CANADA - OF THE UNITED STATES OF AMERICA
The Canadian identity has always been difficult to define. We, as Canadians, have continued to define
ourselves by reference to what we are not - American - rather than in terms of our own national history and
tradition. This is ironic since the United States is continuing to be allowed by Canadians to take over our economy
and literally buy our country. Culturally Canada has its own distinct government and institutions which differ and
are better from those in the United States, but economically the country has been all but sold out to America. The
major cultural differences to be examined are that of Canada's strong government, institutions such as welfare and
universal healthcare, and our profound respect for law and authority. These establishments make Canada a
separate nation from the USA. Economically, it will be examined how Canada has become a victim to
Americanization through the purchase of Canada with our own money, the shocking statistics of Canada's foreign
ownership, and the final payment for our country, free trade. All in all we have our own government, our own
flag, our own anthem; but are we really Canadian or a not quite United State of America?
In Canada, strong government involvement plays an immense role in determining the destiny of its
people for the good of the society.
In Canada you are reminded of the government every day. It parades before you. It is
not content to be the servant, but will be the master...
Henry David Thoreau, 18861
Although slightly outdated, as of 1982 47.3 percent of Canada's GNP was in government hands, compared with
38% in the United States. Government spending in Canada was 24.4% greater than in the U.S. and if you subtract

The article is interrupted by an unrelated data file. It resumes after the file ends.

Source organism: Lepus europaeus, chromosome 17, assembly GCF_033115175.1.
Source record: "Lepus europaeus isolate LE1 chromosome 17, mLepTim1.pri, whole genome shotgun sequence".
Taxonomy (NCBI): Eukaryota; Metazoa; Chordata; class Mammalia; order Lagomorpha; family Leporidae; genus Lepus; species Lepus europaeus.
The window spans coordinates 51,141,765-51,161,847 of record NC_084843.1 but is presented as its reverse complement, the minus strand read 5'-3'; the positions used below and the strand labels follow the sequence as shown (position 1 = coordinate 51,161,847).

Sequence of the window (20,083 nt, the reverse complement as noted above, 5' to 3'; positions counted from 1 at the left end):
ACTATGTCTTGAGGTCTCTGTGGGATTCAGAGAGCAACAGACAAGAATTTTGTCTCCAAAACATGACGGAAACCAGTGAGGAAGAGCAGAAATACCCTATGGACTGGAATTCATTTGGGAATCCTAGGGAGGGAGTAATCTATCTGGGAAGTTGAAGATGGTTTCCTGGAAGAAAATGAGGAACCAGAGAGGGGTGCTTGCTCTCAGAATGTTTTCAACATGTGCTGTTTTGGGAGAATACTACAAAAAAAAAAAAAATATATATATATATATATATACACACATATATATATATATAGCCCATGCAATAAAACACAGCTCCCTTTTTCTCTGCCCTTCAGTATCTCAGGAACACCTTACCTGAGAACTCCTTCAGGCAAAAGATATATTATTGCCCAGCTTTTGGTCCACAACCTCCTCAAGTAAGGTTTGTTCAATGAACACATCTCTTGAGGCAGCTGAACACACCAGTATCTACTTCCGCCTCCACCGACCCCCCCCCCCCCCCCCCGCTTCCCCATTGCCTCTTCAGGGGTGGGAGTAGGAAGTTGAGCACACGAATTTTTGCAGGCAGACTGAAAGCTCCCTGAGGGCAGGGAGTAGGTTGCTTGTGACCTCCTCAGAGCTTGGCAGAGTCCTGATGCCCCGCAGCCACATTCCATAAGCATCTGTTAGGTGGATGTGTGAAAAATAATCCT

the U.S.'s excessive national defense spending, the gap between the two countries considerable widens.2 The
United States has adopted a more Freudian "survival of the fittest" concept towards government where the rights of
the individual are predominant and industry is publicly owned and run with little help from the government.
Although there is some government control and ownership of industry in both countries it is much more common
in Canada where "the state has always dominated and shaped the ... economy."3
Of 400 top industrial firms, 25 were controlled by federal or provincial governments.
Of the top 50 industrialists, all ranked by sales, 7 were either wholly owned or
controlled by the federal or provincial governments. For financial institutions, 9 of
the top 25 were federally or provincially owned or controlled ....4
Also, Canadian subsidies to business and employment in public enterprise were five times the level in the U.S.
Government involvement is a crutial part of the distinctness of our Canadian identity.
Similar variations occur with respect to Canada's welfare policies. They...